A team from the organization Human Rights Watch recently returned from its first visit to Libya and says the North African country has taken important steps to improve its human-rights image. But it said serious problems remain, including the imprisonment of political prisoners and use of violence against them.
Human Rights Watch's first mission to Libya lasted three weeks. It showed that the Libyan government really is trying to make an effort to open up.
It took the organization some time to organize the visit. But once the Human Rights Watch team arrived in Tripoli the Libyan authorities came through on their promises.
Sarah Leah Whitson, Middle East and North Africa Director at Human Rights Watch said the Libyan government granted access.
"We were able to visit five prisons and we were able to take to talk to whatever, whomever prisoner we wanted to talk to in complete privacy,” she said. “We had access to all levels of government officials and we were allowed to talk with these government officials as well privately."
Ms. Whitson said there was clearly willingness by the Libyan government to have a degree of openness and transparency. The Human Rights Watch team was able to visit juvenile detention centers, police stations and immigration detention centers.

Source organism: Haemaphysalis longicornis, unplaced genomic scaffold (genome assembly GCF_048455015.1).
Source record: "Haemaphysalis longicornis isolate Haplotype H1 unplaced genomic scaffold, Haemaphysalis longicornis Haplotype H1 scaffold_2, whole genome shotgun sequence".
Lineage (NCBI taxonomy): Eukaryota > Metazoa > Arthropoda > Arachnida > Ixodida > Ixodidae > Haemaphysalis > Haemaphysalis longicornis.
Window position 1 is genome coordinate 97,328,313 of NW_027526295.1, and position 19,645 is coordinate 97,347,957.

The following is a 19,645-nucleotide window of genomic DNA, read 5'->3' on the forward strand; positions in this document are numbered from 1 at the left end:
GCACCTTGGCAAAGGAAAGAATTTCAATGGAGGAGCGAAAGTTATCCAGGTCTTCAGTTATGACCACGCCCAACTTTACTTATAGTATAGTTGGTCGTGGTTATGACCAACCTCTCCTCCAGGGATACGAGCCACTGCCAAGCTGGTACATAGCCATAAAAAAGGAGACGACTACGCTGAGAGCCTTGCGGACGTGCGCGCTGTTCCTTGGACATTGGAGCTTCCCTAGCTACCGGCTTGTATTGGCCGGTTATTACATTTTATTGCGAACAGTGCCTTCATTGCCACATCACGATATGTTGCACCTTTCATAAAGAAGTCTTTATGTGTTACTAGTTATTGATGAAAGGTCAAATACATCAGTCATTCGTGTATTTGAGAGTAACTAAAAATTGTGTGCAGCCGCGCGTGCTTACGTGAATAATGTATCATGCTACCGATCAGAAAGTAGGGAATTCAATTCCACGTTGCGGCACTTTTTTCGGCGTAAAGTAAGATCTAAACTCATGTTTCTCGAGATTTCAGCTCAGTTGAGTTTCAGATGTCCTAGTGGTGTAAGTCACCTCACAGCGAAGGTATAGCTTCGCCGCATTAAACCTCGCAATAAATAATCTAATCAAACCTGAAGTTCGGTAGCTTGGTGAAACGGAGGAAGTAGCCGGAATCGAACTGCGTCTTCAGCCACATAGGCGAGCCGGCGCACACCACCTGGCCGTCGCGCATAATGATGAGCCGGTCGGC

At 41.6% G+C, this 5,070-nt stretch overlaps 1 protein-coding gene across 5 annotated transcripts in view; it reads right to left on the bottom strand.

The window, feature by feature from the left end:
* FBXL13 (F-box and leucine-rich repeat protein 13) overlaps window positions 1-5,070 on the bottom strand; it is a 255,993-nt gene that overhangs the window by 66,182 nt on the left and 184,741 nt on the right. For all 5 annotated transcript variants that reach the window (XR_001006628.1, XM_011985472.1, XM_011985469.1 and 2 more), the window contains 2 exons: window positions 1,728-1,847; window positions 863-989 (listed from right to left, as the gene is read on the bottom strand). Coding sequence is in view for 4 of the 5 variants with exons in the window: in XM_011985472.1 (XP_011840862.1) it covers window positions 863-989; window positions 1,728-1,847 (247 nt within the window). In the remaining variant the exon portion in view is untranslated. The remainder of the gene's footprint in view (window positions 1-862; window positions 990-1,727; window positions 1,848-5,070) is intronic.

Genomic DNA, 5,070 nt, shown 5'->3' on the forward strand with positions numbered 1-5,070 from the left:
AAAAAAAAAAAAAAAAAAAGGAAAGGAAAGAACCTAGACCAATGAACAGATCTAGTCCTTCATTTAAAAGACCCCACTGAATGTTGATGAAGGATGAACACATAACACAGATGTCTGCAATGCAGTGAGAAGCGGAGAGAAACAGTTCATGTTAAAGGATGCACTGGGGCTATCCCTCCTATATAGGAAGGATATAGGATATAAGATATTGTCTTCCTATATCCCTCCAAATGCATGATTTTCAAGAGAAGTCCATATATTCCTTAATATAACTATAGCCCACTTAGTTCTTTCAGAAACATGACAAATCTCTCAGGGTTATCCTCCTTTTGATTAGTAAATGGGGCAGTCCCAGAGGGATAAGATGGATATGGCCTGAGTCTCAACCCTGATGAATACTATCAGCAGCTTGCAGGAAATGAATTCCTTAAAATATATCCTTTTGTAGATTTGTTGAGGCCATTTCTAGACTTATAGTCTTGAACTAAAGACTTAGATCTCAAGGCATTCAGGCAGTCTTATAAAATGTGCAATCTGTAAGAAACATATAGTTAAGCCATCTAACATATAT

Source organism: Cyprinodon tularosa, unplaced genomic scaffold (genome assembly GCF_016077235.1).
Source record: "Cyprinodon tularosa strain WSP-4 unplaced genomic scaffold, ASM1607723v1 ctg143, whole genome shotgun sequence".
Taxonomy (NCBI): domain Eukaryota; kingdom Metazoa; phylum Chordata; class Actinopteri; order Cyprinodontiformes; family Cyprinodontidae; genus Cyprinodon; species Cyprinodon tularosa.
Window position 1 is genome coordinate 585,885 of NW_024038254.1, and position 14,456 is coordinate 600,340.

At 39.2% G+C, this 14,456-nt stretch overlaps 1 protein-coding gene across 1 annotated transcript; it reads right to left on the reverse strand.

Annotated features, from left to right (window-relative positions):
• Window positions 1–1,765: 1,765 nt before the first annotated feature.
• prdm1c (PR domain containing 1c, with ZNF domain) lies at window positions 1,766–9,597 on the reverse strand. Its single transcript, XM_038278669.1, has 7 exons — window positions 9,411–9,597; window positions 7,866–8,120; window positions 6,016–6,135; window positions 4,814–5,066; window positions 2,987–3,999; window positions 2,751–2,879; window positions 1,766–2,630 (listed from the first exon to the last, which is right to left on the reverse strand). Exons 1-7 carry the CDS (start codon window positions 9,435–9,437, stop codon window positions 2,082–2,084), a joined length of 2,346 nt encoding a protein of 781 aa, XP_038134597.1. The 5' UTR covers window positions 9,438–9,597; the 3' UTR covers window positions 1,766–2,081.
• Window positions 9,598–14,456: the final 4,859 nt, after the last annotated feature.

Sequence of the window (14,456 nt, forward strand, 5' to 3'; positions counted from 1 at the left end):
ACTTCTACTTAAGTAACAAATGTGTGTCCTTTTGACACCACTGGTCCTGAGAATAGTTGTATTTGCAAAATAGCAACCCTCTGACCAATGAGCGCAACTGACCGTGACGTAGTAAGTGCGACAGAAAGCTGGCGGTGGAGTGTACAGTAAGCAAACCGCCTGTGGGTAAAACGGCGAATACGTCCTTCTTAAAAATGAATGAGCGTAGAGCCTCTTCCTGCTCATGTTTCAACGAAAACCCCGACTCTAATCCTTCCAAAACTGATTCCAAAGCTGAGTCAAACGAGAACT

Interviews were held with prisoners and staff and Human Rights Watch believes there was no one taping or listening in to what was been asked or said.
"It would be hard to bug all the situations and all the places,” she noted. “These are not very high-tech centers, especially when they did not know who we would be talking to or where we were going to be talking to them. In many cases we talked in open courtyards, in open spaces."
Ms. Whitson said there were no complaints about the conditions in prisons. But there are many reports of confessions obtained from prisoners under torture and the use of violence during interrogations.
Human Rights Watch says that despite the progress there are serious problems that must be addressed. There are restrictions on freedom of expression and association and political prisoners are still imprisoned.
"Libyan law criminalizes certain sorts of criticism of the government and criticism of the revolution and criticism of Gaddafi,” she explained. “Even on the statute books these things are unlawful. So people who do in fact criticize the leader or the revolution or the political system do find themselves in jail."
Colonel Muamar Gaddafi has run Libya since leading a 1969 revolution. As part of efforts to clean up its rogue image, last year the government closed the People's Court, which tried political cases without due-process guarantees.
The government is also reviewing its criminal code and has said it plans to greatly reduce use of the death penalty. The revised Code is expected to be presented to Libya's Basic People's Congresses for debate by the end of the year.